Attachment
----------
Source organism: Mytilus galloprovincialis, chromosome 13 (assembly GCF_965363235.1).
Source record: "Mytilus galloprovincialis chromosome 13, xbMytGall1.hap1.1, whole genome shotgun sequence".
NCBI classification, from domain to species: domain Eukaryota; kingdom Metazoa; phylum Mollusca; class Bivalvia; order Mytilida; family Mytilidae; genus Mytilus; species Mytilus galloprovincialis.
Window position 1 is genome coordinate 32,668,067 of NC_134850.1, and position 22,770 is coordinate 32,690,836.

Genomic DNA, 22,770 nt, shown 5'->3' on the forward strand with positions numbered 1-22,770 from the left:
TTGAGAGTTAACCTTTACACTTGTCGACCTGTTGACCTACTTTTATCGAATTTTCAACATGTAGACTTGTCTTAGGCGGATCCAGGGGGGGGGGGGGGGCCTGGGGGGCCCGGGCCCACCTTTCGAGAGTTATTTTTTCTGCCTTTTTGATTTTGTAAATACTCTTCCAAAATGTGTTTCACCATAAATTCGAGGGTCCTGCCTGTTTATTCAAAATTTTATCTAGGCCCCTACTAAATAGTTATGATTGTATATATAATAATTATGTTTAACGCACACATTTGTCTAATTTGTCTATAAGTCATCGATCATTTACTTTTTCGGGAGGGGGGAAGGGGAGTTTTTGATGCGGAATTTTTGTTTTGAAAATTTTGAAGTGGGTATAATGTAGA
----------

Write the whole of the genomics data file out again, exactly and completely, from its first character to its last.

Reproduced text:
Source organism: Mytilus galloprovincialis, chromosome 13 (assembly GCF_965363235.1).
Source record: "Mytilus galloprovincialis chromosome 13, xbMytGall1.hap1.1, whole genome shotgun sequence".
NCBI classification, from domain to species: domain Eukaryota; kingdom Metazoa; phylum Mollusca; class Bivalvia; order Mytilida; family Mytilidae; genus Mytilus; species Mytilus galloprovincialis.
Window position 1 is genome coordinate 32,668,067 of NC_134850.1, and position 22,770 is coordinate 32,690,836.

Genomic DNA, 22,770 nt, shown 5'->3' on the forward strand with positions numbered 1-22,770 from the left:
TTGAGAGTTAACCTTTACACTTGTCGACCTGTTGACCTACTTTTATCGAATTTTCAACATGTAGACTTGTCTTAGGCGGATCCAGGGGGGGGGGGGGGGCCTGGGGGGCCCGGGCCCACCTTTCGAGAGTTATTTTTTCTGCCTTTTTGATTTTGTAAATACTCTTCCAAAATGTGTTTCACCATAAATTCGAGGGTCCTGCCTGTTTATTCAAAATTTTATCTAGGCCCCTACTAAATAGTTATGATTGTATATATAATAATTATGTTTAACGCACACATTTGTCTAATTTGTCTATAAGTCATCGATCATTTACTTTTTCGGGAGGGGGGAAGGGGAGTTTTTGATGCGGAATTTTTGTTTTGAAAATTTTGAAGTGGGTATAATGTAGA